This is an unsolicited, uncompensated personal review and recommendation of a product that I use! All views are my own!
When I first became a tour guide, transitioning from being a Vegas chauffeur, I was so happy to finally ditch those stiff, shiny black dress shoes for some nice, comfy Skechers ( or whatever the equivalent was back in 2006).
Finally able to walk long distances in relative comfort. Mile after mile. Going up one hill and down another dirt path. Walking long paths around the parks. Climbing rocks and showing the wonders of the world to my guests. It was great, still is! I was kind of proud of the miles I put on my shoes. Like a weird status symbol of sorts, I was walking so much that I was wearing out several pairs of shoes a year.
Then one tour, when I was out with a group exploring the wonders of Yosemite National Park. I had been there a few times before and always loved taking those of my group who were more adventurous, for a hike up the Lower Yosemite Falls trail. This time, right there, at the start of the trail, my new pair of sneakers decided they had enough and split open. I was now out of service.
Thankfully, a fellow tour guide and friend who was also there with his group handed me a roll of duct tape.(don’t ask why he carried a roll, I did and regretted the answer) That got me back in action. But a lecture was soon to follow about what I was.
Pro or Amateur?
Was I a professional trying to be an amateur or an amateur trying to be a professional? He was referring to my chosen style of footwear. His answer was for me to man up and get a “real” pair of hiking shoes. His recommendation? Merrel’s. Not only was that his recommendation, but he told me to look around at the other hikers and guides versus the tourists trying to be hikers. What were they wearing?
As I walked and climbed, I scanned the footwear of the people I encountered, his point became very clear. A majority of the tourists were wearing what I was wearing while those who looked like they just came down for a week of hiking ElCapitan, were all wearing Merrel hiking shoes. And they were looking good.
Arriving back in Las Vegas, I headed to the local Bass Proshops and was fitted for a nice pair of Merrell Men’s Moab 2 Vent Hiking Shoe. Walking out of the store wearing them was like the difference between night and day in their comfort and their fit.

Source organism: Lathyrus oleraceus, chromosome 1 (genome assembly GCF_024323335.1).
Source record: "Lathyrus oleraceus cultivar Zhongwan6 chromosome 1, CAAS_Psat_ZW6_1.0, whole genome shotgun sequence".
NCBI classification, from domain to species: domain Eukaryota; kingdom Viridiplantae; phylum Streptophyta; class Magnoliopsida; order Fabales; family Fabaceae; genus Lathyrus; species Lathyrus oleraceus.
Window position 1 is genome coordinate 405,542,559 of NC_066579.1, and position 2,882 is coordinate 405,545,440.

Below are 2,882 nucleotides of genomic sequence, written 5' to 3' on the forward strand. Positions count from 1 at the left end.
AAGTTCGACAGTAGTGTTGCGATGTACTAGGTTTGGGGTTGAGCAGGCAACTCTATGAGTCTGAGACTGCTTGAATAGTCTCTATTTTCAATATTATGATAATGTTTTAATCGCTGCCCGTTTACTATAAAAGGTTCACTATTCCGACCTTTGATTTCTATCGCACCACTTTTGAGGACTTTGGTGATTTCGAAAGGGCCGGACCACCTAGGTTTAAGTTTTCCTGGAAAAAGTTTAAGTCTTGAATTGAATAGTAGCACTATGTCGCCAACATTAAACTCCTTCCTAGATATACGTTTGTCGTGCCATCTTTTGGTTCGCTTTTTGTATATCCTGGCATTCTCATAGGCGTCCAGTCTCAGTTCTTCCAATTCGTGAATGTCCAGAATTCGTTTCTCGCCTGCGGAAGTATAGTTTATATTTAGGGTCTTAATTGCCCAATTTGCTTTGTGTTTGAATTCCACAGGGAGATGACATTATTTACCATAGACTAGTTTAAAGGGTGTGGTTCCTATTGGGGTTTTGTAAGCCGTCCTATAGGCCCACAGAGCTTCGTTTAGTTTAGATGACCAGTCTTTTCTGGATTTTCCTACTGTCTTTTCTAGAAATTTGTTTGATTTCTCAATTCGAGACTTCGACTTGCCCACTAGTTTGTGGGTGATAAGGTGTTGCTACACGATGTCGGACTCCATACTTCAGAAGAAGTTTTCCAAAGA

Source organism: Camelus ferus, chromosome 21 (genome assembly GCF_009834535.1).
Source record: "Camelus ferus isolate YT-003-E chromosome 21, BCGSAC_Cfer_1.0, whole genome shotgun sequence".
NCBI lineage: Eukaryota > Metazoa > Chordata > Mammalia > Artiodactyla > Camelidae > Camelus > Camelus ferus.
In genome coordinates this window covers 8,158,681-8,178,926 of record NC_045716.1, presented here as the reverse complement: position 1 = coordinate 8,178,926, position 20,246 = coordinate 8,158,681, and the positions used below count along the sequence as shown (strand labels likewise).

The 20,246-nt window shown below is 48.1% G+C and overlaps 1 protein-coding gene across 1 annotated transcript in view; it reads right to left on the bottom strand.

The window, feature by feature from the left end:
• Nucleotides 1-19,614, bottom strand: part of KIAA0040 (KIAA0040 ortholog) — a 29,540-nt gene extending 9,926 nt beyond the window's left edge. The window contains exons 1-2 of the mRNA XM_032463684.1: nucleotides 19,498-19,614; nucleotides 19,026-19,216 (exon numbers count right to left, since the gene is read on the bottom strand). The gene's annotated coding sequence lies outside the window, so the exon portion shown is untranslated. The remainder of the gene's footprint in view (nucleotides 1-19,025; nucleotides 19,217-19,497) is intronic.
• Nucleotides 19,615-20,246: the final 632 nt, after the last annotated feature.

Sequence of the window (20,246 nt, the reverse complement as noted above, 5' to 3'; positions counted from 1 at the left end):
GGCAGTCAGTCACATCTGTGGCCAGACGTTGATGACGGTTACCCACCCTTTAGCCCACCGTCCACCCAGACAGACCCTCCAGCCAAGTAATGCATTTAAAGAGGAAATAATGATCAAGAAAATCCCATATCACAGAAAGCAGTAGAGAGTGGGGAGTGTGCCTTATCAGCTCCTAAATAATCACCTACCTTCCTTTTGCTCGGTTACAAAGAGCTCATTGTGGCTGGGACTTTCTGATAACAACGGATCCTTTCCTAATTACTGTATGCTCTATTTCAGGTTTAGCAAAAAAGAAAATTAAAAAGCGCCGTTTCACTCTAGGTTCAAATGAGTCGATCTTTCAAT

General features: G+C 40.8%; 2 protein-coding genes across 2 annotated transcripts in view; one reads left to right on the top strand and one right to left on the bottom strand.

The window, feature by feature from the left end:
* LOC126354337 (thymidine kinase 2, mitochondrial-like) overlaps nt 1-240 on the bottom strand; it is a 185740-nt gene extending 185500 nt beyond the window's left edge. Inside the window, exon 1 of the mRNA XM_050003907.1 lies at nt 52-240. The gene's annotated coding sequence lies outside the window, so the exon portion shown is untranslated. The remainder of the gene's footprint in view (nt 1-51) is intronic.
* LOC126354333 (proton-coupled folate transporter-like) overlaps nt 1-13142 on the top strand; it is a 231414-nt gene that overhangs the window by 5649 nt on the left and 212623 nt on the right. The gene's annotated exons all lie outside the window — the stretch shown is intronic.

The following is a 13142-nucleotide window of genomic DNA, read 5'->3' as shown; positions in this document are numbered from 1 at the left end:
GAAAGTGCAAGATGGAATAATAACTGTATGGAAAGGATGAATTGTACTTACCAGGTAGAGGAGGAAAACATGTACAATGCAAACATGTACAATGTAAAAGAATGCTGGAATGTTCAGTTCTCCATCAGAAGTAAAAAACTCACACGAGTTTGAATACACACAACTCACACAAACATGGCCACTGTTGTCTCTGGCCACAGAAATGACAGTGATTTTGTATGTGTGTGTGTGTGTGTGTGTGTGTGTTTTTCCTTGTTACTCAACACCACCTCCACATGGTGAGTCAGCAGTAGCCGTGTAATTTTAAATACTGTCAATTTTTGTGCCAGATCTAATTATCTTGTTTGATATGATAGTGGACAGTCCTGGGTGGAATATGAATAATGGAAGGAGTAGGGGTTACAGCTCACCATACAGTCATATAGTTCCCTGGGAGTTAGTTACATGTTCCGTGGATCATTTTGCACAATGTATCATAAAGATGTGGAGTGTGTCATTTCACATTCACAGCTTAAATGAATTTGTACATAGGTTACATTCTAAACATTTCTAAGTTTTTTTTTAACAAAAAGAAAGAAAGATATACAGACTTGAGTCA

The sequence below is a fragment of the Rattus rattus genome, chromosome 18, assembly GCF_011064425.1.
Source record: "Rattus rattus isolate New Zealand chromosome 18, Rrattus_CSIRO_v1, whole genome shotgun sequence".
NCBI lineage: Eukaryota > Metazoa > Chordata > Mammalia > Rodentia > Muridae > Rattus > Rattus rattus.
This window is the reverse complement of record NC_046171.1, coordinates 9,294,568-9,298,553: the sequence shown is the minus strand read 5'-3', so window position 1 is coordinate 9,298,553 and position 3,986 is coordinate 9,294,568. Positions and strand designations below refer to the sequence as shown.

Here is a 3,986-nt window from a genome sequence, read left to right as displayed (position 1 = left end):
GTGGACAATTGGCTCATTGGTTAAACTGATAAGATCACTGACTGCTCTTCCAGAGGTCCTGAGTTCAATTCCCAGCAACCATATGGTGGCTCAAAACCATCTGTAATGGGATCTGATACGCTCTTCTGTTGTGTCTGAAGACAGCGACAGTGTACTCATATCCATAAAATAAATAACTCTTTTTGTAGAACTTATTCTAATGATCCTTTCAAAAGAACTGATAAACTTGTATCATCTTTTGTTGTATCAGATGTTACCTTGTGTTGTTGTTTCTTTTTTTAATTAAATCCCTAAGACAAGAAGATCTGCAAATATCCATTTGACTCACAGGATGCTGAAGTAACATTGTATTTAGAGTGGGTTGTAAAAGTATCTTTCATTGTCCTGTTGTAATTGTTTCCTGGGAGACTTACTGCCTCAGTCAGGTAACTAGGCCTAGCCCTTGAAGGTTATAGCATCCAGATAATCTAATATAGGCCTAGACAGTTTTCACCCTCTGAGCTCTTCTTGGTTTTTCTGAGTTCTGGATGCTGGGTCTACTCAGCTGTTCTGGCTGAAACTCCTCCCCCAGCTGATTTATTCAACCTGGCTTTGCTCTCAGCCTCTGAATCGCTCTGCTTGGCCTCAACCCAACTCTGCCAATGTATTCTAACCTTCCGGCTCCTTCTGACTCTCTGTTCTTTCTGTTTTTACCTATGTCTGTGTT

The comfort of new shoes is always nice. But after a few trips down a dirt path, through a few creeks and mud puddles, and up some rocky ruts of a popular canyon trail, how do they feel? For me and my Merrell’s? They still feel wonderful and we continue on.
So instead of buying several pairs of shoes over the course of a tour season, I buy one pair and they last me several years. I alternate between the regular vented hiking shoe and the mid hiking shoe that has a little more ankle support for those more rugged adventures!
If I had to choose one feature of these shoes, it would have to be durability. The ability to get me to where I need to go with comfort and not worrying about falling apart, breaking up, or suddenly creating holes in them that let water or rocks get into the base of the shoe. These are well-built hiking shoes.
And All This Means What?
With the weather cooling off and more people starting to get out into nature, especially around Las Vegas, the more people I see on the trails hurting because they have the wrong kind of shoes on. I hate seeing that. If you want to go out and enjoy the nature you can find around Las Vegas or wherever it is you want to be, do it in comfort and durability.
Please take a tip from me, a professional tour guide who has been where you want to go, get yourself a nice pair of Merrells, and enjoy your hikes more!